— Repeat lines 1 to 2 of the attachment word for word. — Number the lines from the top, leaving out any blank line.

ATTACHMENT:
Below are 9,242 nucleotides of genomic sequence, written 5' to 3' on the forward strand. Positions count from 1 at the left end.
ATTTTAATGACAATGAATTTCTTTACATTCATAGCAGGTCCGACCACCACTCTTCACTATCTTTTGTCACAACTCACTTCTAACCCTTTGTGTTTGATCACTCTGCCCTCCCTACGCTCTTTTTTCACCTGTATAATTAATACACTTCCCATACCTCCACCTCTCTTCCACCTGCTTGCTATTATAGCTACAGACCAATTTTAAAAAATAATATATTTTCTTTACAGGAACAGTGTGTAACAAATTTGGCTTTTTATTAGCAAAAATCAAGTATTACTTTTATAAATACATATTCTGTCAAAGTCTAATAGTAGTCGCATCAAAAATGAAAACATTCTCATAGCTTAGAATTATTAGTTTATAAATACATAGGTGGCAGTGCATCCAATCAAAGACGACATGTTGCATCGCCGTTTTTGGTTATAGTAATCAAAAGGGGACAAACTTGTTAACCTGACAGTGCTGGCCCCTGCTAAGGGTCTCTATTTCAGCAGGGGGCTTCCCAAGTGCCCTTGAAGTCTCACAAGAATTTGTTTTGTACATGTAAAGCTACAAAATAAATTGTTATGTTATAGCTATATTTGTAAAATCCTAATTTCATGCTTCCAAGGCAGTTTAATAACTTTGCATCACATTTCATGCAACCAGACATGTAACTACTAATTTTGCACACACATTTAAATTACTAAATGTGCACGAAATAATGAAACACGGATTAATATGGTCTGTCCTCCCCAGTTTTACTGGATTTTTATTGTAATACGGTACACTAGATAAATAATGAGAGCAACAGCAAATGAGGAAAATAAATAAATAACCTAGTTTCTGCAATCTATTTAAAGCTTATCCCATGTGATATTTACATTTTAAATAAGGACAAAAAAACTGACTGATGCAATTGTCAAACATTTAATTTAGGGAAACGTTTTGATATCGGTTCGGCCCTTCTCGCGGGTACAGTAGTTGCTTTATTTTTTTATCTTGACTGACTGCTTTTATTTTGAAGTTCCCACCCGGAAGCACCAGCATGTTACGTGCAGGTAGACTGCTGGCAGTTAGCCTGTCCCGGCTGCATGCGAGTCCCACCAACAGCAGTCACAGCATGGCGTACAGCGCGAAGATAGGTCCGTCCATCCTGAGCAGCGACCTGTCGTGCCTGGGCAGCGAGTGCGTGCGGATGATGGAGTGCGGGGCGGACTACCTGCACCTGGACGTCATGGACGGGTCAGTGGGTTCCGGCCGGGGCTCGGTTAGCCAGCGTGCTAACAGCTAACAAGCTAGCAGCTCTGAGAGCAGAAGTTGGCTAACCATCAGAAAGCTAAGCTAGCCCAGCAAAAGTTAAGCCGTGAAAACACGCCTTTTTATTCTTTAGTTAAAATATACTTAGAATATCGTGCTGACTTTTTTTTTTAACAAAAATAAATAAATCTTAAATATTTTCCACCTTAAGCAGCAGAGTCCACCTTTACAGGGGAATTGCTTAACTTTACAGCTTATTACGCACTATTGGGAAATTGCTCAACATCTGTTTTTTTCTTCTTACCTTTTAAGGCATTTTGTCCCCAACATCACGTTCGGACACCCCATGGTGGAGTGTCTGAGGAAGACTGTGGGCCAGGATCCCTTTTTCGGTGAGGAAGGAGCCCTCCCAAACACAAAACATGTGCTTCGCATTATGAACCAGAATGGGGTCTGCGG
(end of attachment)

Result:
Below are 9,242 nucleotides of genomic sequence, written 5' to 3' on the forward strand. Positions count from 1 at the left end.
ATTTTAATGACAATGAATTTCTTTACATTCATAGCAGGTCCGACCACCACTCTTCACTATCTTTTGTCACAACTCACTTCTAACCCTTTGTGTTTGATCACTCTGCCCTCCCTACGCTCTTTTTTCACCTGTATAATTAATACACTTCCCATACCTCCACCTCTCTTCCACCTGCTTGCTATTATAGCTACAGACCAATTTTAAAAAATAATATATTTTCTTTACAGGAACAGTGTGTAACAAATTTGGCTTTTTATTAGCAAAAATCAAGTATTACTTTTATAAATACATATTCTGTCAAAGTCTAATAGTAGTCGCATCAAAAATGAAAACATTCTCATAGCTTAGAATTATTAGTTTATAAATACATAGGTGGCAGTGCATCCAATCAAAGACGACATGTTGCATCGCCGTTTTTGGTTATAGTAATCAAAAGGGGACAAACTTGTTAACCTGACAGTGCTGGCCCCTGCTAAGGGTCTCTATTTCAGCAGGGGGCTTCCCAAGTGCCCTTGAAGTCTCACAAGAATTTGTTTTGTACATGTAAAGCTACAAAATAAATTGTTATGTTATAGCTATATTTGTAAAATCCTAATTTCATGCTTCCAAGGCAGTTTAATAACTTTGCATCACATTTCATGCAACCAGACATGTAACTACTAATTTTGCACACACATTTAAATTACTAAATGTGCACGAAATAATGAAACACGGATTAATATGGTCTGTCCTCCCCAGTTTTACTGGATTTTTATTGTAATACGGTACACTAGATAAATAATGAGAGCAACAGCAAATGAGGAAAATAAATAAATAACCTAGTTTCTGCAATCTATTTAAAGCTTATCCCATGTGATATTTACATTTTAAATAAGGACAAAAAAACTGACTGATGCAATTGTCAAACATTTAATTTAGGGAAACGTTTTGATATCGGTTCGGCCCTTCTCGCGGGTACAGTAGTTGCTTTATTTTTTTATCTTGACTGACTGCTTTTATTTTGAAGTTCCCACCCGGAAGCACCAGCATGTTACGTGCAGGTAGACTGCTGGCAGTTAGCCTGTCCCGGCTGCATGCGAGTCCCACCAACAGCAGTCACAGCATGGCGTACAGCGCGAAGATAGGTCCGTCCATCCTGAGCAGCGACCTGTCGTGCCTGGGCAGCGAGTGCGTGCGGATGATGGAGTGCGGGGCGGACTACCTGCACCTGGACGTCATGGACGGGTCAGTGGGTTCCGGCCGGGGCTCGGTTAGCCAGCGTGCTAACAGCTAACAAGCTAGCAGCTCTGAGAGCAGAAGTTGGCTAACCATCAGAAAGCTAAGCTAGCCCAGCAAAAGTTAAGCCGTGAAAACACGCCTTTTTATTCTTTAGTTAAAATATACTTAGAATATCGTGCTGACTTTTTTTTTTAACAAAAATAAATAAATCTTAAATATTTTCCACCTTAAGCAGCAGAGTCCACCTTTACAGGGGAATTGCTTAACTTTACAGCTTATTACGCACTATTGGGAAATTGCTCAACATCTGTTTTTTTCTTCTTACCTTTTAAGGCATTTTGTCCCCAACATCACGTTCGGACACCCCATGGTGGAGTGTCTGAGGAAGACTGTGGGCCAGGATCCCTTTTTCGGTGAGGAAGGAGCCCTCCCAAACACAAAACATGTGCTTCGCATTATGAACCAGAATGGGGTCTGCGG